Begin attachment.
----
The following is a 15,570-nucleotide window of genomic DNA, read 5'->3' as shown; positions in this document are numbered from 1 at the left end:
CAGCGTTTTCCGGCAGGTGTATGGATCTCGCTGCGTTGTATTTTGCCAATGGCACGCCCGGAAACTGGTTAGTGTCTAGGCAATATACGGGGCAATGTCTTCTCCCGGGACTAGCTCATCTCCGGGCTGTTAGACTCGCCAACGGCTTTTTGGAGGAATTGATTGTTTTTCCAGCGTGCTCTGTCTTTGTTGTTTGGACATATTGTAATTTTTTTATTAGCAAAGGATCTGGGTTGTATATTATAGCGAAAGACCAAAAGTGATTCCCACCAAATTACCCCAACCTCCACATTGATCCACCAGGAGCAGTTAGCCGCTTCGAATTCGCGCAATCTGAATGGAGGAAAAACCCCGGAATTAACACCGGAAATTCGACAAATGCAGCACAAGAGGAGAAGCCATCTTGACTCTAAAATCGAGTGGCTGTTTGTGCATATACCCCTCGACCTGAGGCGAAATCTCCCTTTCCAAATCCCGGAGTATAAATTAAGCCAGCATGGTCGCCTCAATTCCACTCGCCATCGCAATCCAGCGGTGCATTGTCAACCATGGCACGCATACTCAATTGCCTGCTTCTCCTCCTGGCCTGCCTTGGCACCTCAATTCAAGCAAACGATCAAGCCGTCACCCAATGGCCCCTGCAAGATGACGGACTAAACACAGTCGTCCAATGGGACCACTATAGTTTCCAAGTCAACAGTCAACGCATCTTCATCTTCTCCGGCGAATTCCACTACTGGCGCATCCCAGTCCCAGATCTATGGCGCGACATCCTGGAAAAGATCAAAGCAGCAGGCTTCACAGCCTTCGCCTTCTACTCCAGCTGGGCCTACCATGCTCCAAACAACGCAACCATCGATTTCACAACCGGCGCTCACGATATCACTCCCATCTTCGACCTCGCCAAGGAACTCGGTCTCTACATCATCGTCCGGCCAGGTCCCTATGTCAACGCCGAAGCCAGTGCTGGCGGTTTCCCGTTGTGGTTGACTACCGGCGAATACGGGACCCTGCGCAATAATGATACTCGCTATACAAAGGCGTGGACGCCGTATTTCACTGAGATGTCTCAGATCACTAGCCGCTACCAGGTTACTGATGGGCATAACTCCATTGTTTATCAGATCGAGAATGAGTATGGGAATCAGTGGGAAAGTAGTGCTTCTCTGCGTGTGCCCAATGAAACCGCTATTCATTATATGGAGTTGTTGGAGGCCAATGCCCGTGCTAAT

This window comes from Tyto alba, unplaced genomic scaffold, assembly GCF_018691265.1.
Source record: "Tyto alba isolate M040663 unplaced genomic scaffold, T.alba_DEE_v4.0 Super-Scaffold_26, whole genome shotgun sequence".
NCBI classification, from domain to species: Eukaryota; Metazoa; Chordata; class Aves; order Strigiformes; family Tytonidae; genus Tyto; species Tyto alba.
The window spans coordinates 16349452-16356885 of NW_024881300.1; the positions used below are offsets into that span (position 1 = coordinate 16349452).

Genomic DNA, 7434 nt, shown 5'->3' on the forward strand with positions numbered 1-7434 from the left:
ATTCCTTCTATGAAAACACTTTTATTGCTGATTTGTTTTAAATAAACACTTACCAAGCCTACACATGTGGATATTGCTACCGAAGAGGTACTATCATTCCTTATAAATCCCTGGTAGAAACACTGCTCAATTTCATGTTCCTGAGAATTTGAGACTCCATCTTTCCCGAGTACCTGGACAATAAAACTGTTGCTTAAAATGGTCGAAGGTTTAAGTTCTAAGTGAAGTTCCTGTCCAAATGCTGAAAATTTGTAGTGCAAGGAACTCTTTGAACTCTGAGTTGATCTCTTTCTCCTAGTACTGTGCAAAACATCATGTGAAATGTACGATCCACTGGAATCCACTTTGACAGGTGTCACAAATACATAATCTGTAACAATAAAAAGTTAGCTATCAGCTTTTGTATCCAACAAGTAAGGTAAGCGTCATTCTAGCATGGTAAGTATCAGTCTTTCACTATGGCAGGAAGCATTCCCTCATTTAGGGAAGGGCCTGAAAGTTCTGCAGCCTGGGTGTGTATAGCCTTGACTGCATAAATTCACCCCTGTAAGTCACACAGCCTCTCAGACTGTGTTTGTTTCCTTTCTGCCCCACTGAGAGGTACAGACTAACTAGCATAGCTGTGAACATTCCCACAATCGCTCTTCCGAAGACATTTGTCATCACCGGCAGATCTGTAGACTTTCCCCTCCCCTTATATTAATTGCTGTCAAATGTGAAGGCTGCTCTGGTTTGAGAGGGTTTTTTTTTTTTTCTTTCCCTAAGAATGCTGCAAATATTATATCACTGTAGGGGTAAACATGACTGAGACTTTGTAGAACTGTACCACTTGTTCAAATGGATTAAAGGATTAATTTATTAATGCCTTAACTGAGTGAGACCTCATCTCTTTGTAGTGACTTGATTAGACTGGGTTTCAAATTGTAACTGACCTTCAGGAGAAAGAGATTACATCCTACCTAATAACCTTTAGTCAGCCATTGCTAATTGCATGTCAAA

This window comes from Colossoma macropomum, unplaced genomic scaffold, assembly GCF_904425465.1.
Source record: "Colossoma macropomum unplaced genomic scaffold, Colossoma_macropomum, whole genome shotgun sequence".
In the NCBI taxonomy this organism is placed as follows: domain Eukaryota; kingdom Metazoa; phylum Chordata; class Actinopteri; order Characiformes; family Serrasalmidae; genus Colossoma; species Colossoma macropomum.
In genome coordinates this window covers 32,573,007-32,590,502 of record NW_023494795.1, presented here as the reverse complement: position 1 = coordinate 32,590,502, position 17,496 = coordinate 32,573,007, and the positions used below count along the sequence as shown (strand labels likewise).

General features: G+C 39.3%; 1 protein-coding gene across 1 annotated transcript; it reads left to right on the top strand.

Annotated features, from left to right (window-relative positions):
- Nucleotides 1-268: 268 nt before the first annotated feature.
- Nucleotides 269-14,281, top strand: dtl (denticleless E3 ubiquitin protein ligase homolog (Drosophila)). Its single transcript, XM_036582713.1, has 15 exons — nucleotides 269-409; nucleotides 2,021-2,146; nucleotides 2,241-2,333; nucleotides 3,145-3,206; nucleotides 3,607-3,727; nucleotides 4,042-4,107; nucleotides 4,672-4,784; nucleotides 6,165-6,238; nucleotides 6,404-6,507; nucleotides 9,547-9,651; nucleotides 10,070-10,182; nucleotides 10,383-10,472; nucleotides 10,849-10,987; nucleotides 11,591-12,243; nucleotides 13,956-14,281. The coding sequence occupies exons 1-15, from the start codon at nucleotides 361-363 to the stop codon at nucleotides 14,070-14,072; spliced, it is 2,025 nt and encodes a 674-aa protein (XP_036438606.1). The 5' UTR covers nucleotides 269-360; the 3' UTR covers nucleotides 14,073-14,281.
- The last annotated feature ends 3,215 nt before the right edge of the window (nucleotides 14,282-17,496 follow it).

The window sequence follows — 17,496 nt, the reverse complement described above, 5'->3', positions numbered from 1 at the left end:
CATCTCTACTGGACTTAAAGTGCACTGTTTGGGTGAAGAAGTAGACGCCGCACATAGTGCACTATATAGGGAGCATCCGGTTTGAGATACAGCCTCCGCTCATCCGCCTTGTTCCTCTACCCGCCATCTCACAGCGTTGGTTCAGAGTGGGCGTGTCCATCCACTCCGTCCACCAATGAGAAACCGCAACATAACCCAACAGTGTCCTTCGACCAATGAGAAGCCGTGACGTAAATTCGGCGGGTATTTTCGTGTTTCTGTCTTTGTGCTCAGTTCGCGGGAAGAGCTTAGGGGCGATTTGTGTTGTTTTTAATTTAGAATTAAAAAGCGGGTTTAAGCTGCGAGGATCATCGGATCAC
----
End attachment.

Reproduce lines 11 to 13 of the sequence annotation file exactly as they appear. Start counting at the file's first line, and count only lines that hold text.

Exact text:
In the NCBI taxonomy this organism is placed as follows: domain Eukaryota; kingdom Metazoa; phylum Chordata; class Actinopteri; order Characiformes; family Serrasalmidae; genus Colossoma; species Colossoma macropomum.
In genome coordinates this window covers 32,573,007-32,590,502 of record NW_023494795.1, presented here as the reverse complement: position 1 = coordinate 32,590,502, position 17,496 = coordinate 32,573,007, and the positions used below count along the sequence as shown (strand labels likewise).

General features: G+C 39.3%; 1 protein-coding gene across 1 annotated transcript; it reads left to right on the top strand.